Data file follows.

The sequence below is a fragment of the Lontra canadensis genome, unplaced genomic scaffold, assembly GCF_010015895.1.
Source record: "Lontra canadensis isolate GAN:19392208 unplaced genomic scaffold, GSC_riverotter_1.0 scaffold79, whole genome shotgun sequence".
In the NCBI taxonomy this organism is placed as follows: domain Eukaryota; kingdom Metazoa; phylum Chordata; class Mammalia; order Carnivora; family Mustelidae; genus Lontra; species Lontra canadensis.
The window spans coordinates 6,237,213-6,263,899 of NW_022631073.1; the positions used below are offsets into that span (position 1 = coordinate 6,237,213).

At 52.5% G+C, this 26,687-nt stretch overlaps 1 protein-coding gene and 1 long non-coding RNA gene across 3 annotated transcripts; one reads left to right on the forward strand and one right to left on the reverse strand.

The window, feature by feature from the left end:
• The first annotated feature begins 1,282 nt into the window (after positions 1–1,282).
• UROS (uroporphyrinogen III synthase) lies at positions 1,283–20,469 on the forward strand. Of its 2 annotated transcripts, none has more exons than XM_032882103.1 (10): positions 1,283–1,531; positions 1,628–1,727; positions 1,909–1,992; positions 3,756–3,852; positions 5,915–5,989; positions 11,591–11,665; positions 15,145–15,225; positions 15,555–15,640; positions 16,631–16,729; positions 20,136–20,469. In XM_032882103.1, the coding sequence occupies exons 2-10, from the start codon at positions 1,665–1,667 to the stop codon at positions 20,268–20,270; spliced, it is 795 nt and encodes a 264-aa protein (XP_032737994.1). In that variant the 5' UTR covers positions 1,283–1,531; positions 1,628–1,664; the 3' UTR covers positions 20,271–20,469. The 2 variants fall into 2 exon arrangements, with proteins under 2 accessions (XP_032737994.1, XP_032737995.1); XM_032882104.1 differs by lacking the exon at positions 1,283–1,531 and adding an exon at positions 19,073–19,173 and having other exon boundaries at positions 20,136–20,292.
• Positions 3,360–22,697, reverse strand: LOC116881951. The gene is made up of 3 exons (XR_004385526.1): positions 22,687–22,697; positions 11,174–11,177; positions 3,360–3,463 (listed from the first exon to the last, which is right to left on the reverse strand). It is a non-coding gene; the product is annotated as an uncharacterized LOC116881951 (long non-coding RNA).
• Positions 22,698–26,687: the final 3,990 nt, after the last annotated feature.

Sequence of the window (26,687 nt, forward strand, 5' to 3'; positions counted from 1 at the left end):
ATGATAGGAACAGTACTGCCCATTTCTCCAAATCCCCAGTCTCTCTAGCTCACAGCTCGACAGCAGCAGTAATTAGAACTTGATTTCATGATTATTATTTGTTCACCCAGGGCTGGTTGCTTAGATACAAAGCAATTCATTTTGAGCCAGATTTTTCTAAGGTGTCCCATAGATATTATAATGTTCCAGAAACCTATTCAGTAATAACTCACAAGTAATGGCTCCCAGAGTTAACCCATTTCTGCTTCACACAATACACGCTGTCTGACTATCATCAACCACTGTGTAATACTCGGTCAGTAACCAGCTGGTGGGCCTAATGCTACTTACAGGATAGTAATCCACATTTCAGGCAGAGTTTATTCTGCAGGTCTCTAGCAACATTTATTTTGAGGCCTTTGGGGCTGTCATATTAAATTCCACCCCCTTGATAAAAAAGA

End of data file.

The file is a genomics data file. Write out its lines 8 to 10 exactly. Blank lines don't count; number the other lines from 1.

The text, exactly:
• UROS (uroporphyrinogen III synthase) lies at positions 1,283–20,469 on the forward strand. Of its 2 annotated transcripts, none has more exons than XM_032882103.1 (10): positions 1,283–1,531; positions 1,628–1,727; positions 1,909–1,992; positions 3,756–3,852; positions 5,915–5,989; positions 11,591–11,665; positions 15,145–15,225; positions 15,555–15,640; positions 16,631–16,729; positions 20,136–20,469. In XM_032882103.1, the coding sequence occupies exons 2-10, from the start codon at positions 1,665–1,667 to the stop codon at positions 20,268–20,270; spliced, it is 795 nt and encodes a 264-aa protein (XP_032737994.1). In that variant the 5' UTR covers positions 1,283–1,531; positions 1,628–1,664; the 3' UTR covers positions 20,271–20,469. The 2 variants fall into 2 exon arrangements, with proteins under 2 accessions (XP_032737994.1, XP_032737995.1); XM_032882104.1 differs by lacking the exon at positions 1,283–1,531 and adding an exon at positions 19,073–19,173 and having other exon boundaries at positions 20,136–20,292.
• Positions 3,360–22,697, reverse strand: LOC116881951. The gene is made up of 3 exons (XR_004385526.1): positions 22,687–22,697; positions 11,174–11,177; positions 3,360–3,463 (listed from the first exon to the last, which is right to left on the reverse strand). It is a non-coding gene; the product is annotated as an uncharacterized LOC116881951 (long non-coding RNA).
• Positions 22,698–26,687: the final 3,990 nt, after the last annotated feature.